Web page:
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CONTACT: Amy Smorodin
February 8 , 2006
(202) 289-8928

PFF Notes 10th Anniversary of Telecom Act
May Bemoans Lack of Institutional Reform

WASHINGTON D.C. - Ten years ago today President Bill Clinton signed into law the Telecommunications Act of 1996, designed to increase competition in the telecom market and deregulate both the telecom and cable industries. In this Congress, both the House and Senate Commerce Committees are debating ways to update the Telecom Act of 1996 and the underlying Communications Act of 1934. The Progress & Freedom Foundation has a number of Senior Fellows conducting research in that area.

The following statement on the 10th anniversary of the Telecom Act can be attributed to Randolph May, PFF senior fellow and director of communications policy studies:

"One wonders how the FCC might have become a more efficient and less regulatory agency had Congress paid more attention in the '96 Act to institutional reform. For example, Congress easily could have tilted the agency's forbearance authority more in the direction of granting forbearance, imposed sunset deadlines on regulations so that rules could not be extended without rigorous cost-benefit analysis, and reduced the number of agency bureaus and offices. In order to make the agency more accountable, it could have subjected agency regulations to OMB review. In light of the knowledge then that the marketplace was already in transition to a more competitive environment, all of these institutional reforms could have been implemented without dictating the substantive outcome of any particular issue. The lesson: institutional reforms matter too."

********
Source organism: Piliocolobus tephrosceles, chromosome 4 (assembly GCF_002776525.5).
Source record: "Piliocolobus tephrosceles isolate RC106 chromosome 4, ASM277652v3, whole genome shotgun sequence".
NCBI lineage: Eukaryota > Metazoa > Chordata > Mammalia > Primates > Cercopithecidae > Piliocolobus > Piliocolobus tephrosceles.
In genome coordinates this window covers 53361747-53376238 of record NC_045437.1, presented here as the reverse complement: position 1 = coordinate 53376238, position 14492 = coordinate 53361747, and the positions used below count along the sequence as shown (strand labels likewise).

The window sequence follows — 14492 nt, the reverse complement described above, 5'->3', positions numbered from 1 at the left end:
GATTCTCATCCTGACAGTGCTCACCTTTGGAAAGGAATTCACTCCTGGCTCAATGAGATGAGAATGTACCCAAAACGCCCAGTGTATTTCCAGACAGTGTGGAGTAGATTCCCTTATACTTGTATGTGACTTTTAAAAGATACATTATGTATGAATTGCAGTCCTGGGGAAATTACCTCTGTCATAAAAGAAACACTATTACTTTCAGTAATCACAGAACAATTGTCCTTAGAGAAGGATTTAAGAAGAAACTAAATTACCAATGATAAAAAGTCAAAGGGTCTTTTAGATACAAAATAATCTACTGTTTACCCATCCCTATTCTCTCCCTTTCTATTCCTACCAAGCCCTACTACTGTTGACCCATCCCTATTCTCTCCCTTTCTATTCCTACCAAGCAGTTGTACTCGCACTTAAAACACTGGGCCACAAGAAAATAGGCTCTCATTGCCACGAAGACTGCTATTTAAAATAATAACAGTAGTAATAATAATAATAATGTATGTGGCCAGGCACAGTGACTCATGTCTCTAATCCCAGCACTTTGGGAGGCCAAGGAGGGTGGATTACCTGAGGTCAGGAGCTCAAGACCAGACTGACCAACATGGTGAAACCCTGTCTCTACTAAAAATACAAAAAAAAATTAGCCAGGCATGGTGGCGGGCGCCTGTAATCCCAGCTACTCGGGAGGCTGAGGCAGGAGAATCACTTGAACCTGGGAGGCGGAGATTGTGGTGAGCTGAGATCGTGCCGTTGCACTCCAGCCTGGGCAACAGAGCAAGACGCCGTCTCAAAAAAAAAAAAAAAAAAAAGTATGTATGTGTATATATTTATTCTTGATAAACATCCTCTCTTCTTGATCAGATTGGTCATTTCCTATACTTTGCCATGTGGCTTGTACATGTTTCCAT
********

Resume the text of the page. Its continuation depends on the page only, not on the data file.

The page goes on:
The Progress & Freedom Foundation has organized the Digital Age Communications Act (DACA) project, working with other think tanks, members of academia and former officials from the last five Presidential administrations to craft a new communications regulation model for the digital age. In December, Senate Commerce Committee member James DeMint (R-S.C.) introduced the Digital Age Communications Act (S-2113) which in large part is modeled on the work of the PFF DACA project. DeMint will speak at a March 9 PFF event titled "The Digital Age Communications Act: Towards a New Market-Oriented Communications Policy in 2006." Former House Majority Leader Richard Armey, now co-chairman of Freedom Works, also will speak at the event.

The Progress & Freedom Foundation is a market-oriented think tank that studies the digital revolution and its implications for public policy. It is a 501(c)(3) research & educational organization.



The Progress & Freedom Foundation